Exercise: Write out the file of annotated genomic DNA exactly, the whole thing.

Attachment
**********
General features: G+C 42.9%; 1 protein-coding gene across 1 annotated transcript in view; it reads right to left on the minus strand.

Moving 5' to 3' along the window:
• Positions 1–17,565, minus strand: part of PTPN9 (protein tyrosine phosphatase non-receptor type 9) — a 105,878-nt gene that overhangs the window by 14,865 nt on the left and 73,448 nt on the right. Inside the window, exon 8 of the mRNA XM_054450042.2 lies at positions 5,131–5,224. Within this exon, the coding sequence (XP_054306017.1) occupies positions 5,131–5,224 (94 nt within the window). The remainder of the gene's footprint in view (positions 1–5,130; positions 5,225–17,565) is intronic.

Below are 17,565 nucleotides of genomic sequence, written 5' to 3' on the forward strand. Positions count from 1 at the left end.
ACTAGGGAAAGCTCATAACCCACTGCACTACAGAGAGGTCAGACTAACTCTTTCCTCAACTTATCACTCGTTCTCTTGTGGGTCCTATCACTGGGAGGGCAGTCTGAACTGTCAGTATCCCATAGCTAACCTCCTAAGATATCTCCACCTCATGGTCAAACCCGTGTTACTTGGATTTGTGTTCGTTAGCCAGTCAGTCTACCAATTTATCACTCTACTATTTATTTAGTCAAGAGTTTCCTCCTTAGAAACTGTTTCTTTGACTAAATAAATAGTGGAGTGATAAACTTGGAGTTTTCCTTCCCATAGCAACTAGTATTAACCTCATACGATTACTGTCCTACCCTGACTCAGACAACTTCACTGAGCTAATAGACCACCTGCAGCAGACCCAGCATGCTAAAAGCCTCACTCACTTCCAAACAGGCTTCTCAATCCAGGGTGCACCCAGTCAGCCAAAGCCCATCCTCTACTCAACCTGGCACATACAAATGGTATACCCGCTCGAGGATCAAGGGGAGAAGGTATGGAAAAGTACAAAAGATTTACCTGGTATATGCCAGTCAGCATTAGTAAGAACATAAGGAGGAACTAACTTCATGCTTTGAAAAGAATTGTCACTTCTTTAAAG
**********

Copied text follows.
General features: G+C 42.9%; 1 protein-coding gene across 1 annotated transcript in view; it reads right to left on the minus strand.

Moving 5' to 3' along the window:
• Positions 1–17,565, minus strand: part of PTPN9 (protein tyrosine phosphatase non-receptor type 9) — a 105,878-nt gene that overhangs the window by 14,865 nt on the left and 73,448 nt on the right. Inside the window, exon 8 of the mRNA XM_054450042.2 lies at positions 5,131–5,224. Within this exon, the coding sequence (XP_054306017.1) occupies positions 5,131–5,224 (94 nt within the window). The remainder of the gene's footprint in view (positions 1–5,130; positions 5,225–17,565) is intronic.

Below are 17,565 nucleotides of genomic sequence, written 5' to 3' on the forward strand. Positions count from 1 at the left end.
ACTAGGGAAAGCTCATAACCCACTGCACTACAGAGAGGTCAGACTAACTCTTTCCTCAACTTATCACTCGTTCTCTTGTGGGTCCTATCACTGGGAGGGCAGTCTGAACTGTCAGTATCCCATAGCTAACCTCCTAAGATATCTCCACCTCATGGTCAAACCCGTGTTACTTGGATTTGTGTTCGTTAGCCAGTCAGTCTACCAATTTATCACTCTACTATTTATTTAGTCAAGAGTTTCCTCCTTAGAAACTGTTTCTTTGACTAAATAAATAGTGGAGTGATAAACTTGGAGTTTTCCTTCCCATAGCAACTAGTATTAACCTCATACGATTACTGTCCTACCCTGACTCAGACAACTTCACTGAGCTAATAGACCACCTGCAGCAGACCCAGCATGCTAAAAGCCTCACTCACTTCCAAACAGGCTTCTCAATCCAGGGTGCACCCAGTCAGCCAAAGCCCATCCTCTACTCAACCTGGCACATACAAATGGTATACCCGCTCGAGGATCAAGGGGAGAAGGTATGGAAAAGTACAAAAGATTTACCTGGTATATGCCAGTCAGCATTAGTAAGAACATAAGGAGGAACTAACTTCATGCTTTGAAAAGAATTGTCACTTCTTTAAAG